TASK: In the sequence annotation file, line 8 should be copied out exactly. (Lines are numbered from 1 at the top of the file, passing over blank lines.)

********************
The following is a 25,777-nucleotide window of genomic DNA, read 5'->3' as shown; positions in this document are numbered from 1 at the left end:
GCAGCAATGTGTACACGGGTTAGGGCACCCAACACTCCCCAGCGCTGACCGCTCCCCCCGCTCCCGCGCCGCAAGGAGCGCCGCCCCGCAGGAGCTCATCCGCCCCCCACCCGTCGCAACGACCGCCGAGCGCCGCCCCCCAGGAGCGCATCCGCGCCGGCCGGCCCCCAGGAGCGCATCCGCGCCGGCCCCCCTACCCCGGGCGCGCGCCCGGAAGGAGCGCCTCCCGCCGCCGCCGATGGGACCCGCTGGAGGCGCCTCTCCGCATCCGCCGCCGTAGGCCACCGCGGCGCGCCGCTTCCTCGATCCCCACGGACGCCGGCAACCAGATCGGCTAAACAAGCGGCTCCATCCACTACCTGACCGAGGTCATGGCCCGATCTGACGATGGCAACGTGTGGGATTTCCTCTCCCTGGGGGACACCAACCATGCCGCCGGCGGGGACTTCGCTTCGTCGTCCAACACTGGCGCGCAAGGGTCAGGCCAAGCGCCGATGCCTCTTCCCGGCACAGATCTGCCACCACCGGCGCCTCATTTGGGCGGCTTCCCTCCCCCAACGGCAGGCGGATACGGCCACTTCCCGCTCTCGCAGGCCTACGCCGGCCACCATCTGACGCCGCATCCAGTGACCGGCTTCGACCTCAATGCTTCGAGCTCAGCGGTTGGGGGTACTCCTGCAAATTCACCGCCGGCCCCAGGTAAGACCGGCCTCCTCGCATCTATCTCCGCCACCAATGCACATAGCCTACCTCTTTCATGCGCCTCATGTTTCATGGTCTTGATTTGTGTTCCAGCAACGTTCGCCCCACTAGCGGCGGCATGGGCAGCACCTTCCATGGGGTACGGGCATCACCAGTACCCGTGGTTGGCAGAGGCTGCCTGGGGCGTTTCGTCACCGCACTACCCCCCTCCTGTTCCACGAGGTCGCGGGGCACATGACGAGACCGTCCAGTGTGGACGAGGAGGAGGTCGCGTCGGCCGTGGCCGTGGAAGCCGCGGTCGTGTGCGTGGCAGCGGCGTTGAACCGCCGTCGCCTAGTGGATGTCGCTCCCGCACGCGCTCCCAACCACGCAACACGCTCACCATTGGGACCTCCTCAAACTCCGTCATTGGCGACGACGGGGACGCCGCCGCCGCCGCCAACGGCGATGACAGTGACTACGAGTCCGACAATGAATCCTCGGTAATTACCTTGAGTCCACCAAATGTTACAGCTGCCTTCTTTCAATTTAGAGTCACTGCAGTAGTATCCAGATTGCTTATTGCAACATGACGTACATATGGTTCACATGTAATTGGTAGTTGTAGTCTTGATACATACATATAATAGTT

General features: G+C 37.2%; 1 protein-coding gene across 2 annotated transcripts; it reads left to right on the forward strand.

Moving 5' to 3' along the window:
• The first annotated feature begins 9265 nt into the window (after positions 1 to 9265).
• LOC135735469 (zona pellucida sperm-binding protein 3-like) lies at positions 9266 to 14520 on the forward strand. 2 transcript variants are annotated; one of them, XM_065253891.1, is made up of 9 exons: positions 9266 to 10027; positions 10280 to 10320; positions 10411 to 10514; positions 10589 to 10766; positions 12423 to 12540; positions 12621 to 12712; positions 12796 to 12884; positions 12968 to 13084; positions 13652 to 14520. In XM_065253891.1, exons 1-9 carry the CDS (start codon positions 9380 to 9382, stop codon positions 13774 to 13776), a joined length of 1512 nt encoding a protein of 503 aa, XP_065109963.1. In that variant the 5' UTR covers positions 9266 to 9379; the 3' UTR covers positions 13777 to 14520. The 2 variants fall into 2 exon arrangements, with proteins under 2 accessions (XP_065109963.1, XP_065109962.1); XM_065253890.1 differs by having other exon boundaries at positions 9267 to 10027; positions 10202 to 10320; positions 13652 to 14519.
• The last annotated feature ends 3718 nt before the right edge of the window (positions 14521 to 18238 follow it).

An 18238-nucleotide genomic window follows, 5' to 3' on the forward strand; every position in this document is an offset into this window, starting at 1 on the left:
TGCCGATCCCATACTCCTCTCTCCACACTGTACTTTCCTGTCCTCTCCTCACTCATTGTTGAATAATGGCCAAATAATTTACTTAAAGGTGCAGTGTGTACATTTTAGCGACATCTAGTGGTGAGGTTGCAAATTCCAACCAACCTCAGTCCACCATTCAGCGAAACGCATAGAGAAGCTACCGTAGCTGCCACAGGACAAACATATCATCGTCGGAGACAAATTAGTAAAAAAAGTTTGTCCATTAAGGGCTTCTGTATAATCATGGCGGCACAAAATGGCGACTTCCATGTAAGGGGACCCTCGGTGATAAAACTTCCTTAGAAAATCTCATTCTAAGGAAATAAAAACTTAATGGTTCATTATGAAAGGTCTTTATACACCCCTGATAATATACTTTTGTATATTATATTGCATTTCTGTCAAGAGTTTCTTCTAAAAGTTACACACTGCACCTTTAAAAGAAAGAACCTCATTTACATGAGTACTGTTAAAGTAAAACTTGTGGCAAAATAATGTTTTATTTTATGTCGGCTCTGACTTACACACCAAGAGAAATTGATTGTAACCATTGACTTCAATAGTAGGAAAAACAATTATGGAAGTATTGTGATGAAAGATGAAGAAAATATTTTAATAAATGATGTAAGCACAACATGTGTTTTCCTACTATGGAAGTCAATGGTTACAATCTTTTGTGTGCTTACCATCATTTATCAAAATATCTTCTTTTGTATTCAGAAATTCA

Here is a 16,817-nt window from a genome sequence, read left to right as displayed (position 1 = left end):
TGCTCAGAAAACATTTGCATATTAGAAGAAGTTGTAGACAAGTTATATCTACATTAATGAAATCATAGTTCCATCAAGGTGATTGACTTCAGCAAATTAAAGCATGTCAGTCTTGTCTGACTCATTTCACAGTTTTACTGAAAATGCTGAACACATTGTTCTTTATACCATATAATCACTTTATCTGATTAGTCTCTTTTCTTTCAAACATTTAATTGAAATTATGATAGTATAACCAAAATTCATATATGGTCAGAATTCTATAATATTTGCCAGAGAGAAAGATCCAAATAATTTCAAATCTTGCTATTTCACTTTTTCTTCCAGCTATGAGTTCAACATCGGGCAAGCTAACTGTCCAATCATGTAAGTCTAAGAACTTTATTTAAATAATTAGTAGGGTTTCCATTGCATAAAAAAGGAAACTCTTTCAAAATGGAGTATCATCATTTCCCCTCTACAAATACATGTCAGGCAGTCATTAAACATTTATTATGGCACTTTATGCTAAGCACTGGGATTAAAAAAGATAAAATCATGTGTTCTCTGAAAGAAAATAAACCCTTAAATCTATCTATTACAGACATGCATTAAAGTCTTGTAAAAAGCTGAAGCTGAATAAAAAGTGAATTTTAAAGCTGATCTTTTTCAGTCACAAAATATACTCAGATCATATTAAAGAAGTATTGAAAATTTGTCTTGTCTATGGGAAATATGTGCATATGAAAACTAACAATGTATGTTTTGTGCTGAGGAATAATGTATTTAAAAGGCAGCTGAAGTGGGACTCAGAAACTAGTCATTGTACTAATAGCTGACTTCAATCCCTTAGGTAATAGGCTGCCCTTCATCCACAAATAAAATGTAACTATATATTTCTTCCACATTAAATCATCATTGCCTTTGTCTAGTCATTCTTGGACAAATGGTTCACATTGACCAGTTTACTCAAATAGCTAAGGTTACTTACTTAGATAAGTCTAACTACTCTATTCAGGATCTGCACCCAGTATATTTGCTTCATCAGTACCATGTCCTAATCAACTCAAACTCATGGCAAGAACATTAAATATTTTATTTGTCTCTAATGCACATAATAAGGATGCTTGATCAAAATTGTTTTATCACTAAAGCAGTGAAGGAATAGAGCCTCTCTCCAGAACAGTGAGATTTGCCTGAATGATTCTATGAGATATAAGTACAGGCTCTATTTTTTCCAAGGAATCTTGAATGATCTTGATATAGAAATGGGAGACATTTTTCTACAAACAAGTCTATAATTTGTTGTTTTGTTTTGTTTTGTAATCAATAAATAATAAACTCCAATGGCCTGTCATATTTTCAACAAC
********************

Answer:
An 18238-nucleotide genomic window follows, 5' to 3' on the forward strand; every position in this document is an offset into this window, starting at 1 on the left: